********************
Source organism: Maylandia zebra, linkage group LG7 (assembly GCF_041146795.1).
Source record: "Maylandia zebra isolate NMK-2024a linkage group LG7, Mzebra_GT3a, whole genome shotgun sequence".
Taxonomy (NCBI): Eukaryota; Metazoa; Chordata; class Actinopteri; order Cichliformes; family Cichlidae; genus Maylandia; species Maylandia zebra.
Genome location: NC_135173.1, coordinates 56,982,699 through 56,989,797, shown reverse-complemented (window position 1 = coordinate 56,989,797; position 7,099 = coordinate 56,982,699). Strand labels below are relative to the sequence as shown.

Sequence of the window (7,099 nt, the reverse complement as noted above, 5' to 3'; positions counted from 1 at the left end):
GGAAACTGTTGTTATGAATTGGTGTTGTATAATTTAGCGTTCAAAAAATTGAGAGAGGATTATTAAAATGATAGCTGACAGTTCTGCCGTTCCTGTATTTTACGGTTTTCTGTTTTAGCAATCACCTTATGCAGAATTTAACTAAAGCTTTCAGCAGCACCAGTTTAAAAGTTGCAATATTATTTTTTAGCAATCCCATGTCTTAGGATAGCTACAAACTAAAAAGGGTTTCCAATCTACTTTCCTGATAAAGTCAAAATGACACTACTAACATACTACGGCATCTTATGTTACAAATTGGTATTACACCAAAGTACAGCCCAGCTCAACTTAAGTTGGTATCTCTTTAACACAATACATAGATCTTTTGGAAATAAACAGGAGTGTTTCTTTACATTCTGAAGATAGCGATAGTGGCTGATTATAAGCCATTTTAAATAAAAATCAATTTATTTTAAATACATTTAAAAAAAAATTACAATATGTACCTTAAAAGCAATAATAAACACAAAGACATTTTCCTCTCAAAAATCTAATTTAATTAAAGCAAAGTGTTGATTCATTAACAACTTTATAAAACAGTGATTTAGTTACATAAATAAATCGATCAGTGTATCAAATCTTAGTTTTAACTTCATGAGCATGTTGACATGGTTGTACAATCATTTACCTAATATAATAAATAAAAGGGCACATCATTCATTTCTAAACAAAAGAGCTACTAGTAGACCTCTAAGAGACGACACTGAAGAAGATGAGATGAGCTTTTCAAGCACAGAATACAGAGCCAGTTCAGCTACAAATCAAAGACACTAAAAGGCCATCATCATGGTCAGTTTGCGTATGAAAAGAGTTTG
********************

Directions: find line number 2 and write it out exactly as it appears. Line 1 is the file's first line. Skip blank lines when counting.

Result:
Source record: "Maylandia zebra isolate NMK-2024a linkage group LG7, Mzebra_GT3a, whole genome shotgun sequence".